As Olympic organizers, athletes, sponsors, and fans prepare for an unprecedented Games’ cycle, Lumency has taken a closer examination of the pandemic’s impact on each of these groups, and how COVID may affect both this and future Games…..
Sponsorship can be an important way for brands to create emotional connections with consumers and to demonstrate a brand’s values. Sound strategy lies at the heart of a brand’s ability to achieve this successfully. Implementing that strategy though effectively and efficiently requires the ability to measure and understand the value a particular sponsorship (assets, entitlements, associative benefits) can deliver to a sponsoring brand.
In North America, prior to the coronavirus pandemic, consumers were already beginning to show signs of change in how they engage with live events across sports, music, arts, culture and community. The pandemic, with cancelled events, shortened or reconstituted seasons has had a significant impact on the assets that a rights holder has been able to deliver to its sponsors.
Athlete endorsements have historically been leveraged by brands as a way to communicate directly with an endorsee’s engaged and loyal audience. The competitive pressures surrounding the more sought-after athletes has left brands with little negotiating power over fees and the entitlement packages that endorsees offer to their brand partners. With athlete endorsements traditionally delivering a portion of their entitlement commitments in association with live events, new deal structures and means of activating rights in 2021 and beyond should be expected.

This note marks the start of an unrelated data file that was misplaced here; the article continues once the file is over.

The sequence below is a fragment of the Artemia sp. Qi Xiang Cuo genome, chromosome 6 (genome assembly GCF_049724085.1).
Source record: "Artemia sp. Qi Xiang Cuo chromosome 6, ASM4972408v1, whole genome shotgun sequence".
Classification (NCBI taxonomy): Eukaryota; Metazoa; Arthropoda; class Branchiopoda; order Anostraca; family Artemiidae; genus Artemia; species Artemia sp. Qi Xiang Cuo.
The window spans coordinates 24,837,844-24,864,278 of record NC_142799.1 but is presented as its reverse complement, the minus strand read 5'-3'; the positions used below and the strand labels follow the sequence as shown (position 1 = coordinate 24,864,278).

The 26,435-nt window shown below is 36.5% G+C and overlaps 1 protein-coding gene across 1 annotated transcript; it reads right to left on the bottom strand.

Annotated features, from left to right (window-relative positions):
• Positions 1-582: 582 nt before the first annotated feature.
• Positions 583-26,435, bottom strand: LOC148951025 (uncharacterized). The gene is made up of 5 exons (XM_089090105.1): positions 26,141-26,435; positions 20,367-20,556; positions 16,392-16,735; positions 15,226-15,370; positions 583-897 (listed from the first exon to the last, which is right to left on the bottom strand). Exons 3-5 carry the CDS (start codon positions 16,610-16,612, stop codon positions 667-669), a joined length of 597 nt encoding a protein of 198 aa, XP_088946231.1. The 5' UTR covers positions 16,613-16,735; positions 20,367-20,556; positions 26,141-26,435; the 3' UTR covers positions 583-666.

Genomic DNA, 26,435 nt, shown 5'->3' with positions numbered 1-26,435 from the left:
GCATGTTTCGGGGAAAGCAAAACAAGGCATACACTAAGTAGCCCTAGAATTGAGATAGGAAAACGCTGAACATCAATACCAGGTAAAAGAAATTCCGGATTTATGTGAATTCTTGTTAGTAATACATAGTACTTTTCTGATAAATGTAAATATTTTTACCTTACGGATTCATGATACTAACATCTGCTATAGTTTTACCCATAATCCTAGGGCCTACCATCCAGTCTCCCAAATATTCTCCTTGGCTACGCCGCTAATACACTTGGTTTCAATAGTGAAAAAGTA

Ensuring you have the right people to represent your brand is key, whether it’s at an activation, in a retail environment, or another brand experience touchpoint. It’s imperative for your in-field team to have the brand/product knowledge, people skills, and the know-how to maintain a strong presence in-store or at an event.
Aside from simply captivating audiences around the globe, The Last Dance, the docuseries co-produced by ESPN Films and Netflix focusing on Michael Jordan and his final season with the Chicago Bulls, put a spotlight on consumer’s appetite for athlete led content.
While this is certainly a unique example given that Michael Jordan reached a level of icon status that transcends the world of sports, we can still see examples of content being produced that places the athlete and their story in the forefront.
Having the right people on board to represent your brand is key, whether it’s at an activation, in a retail environment, or another brand experience touchpoint.
As part of our regular Lumency’s Lunchtime Series, this week we had the pleasure of being joined by Renée Bazile-Jones from the Canadian Centre of Diversity and Inclusion (CCDI) for an open and honest dialogue surrounding racial bias, systemic racism, diversity, and inclusion.
As part of Lumency’s ongoing commitment to holding conversations around diversity and inclusion, we had the pleasure of hosting Brian McLean, of Achilles Canada and the CNIB Foundation, for a Lumency Lunchtime Series focused on creating an inclusive environment for those with disabilities.
The COVID-19 pandemic has turned sponsorship upside down and it may be a very long time before it looks anything like it used to, if ever. With so much uncertainty around the mid to long term impact of the pandemic, sponsors and rightsholders are having to revise their plans almost on a weekly basis…